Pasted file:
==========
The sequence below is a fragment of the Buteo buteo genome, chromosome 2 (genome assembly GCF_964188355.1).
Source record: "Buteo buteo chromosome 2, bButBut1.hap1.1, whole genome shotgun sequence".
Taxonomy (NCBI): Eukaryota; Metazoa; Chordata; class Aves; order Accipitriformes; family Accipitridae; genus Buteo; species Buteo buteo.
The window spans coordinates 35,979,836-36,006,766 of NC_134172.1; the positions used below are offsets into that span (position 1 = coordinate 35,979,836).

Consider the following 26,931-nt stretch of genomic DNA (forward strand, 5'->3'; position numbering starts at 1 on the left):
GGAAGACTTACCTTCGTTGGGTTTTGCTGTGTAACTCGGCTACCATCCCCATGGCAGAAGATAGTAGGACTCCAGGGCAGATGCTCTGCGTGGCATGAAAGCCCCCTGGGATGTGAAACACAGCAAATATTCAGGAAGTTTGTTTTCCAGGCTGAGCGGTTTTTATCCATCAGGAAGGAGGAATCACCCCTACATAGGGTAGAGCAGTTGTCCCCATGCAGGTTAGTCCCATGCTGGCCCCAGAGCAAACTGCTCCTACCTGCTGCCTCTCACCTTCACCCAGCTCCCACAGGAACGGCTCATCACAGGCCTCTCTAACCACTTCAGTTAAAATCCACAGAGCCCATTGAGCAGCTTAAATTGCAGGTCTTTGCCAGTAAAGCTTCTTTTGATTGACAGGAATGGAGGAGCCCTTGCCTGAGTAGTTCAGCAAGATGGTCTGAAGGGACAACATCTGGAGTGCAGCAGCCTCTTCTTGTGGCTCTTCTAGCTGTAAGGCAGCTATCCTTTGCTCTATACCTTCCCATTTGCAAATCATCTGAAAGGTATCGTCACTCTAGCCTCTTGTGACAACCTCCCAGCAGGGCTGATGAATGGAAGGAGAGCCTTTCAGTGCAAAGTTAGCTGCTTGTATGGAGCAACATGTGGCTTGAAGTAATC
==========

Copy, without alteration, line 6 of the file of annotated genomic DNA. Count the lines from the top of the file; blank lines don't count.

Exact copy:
GGAAGACTTACCTTCGTTGGGTTTTGCTGTGTAACTCGGCTACCATCCCCATGGCAGAAGATAGTAGGACTCCAGGGCAGATGCTCTGCGTGGCATGAAAGCCCCCTGGGATGTGAAACACAGCAAATATTCAGGAAGTTTGTTTTCCAGGCTGAGCGGTTTTTATCCATCAGGAAGGAGGAATCACCCCTACATAGGGTAGAGCAGTTGTCCCCATGCAGGTTAGTCCCATGCTGGCCCCAGAGCAAACTGCTCCTACCTGCTGCCTCTCACCTTCACCCAGCTCCCACAGGAACGGCTCATCACAGGCCTCTCTAACCACTTCAGTTAAAATCCACAGAGCCCATTGAGCAGCTTAAATTGCAGGTCTTTGCCAGTAAAGCTTCTTTTGATTGACAGGAATGGAGGAGCCCTTGCCTGAGTAGTTCAGCAAGATGGTCTGAAGGGACAACATCTGGAGTGCAGCAGCCTCTTCTTGTGGCTCTTCTAGCTGTAAGGCAGCTATCCTTTGCTCTATACCTTCCCATTTGCAAATCATCTGAAAGGTATCGTCACTCTAGCCTCTTGTGACAACCTCCCAGCAGGGCTGATGAATGGAAGGAGAGCCTTTCAGTGCAAAGTTAGCTGCTTGTATGGAGCAACATGTGGCTTGAAGTAATC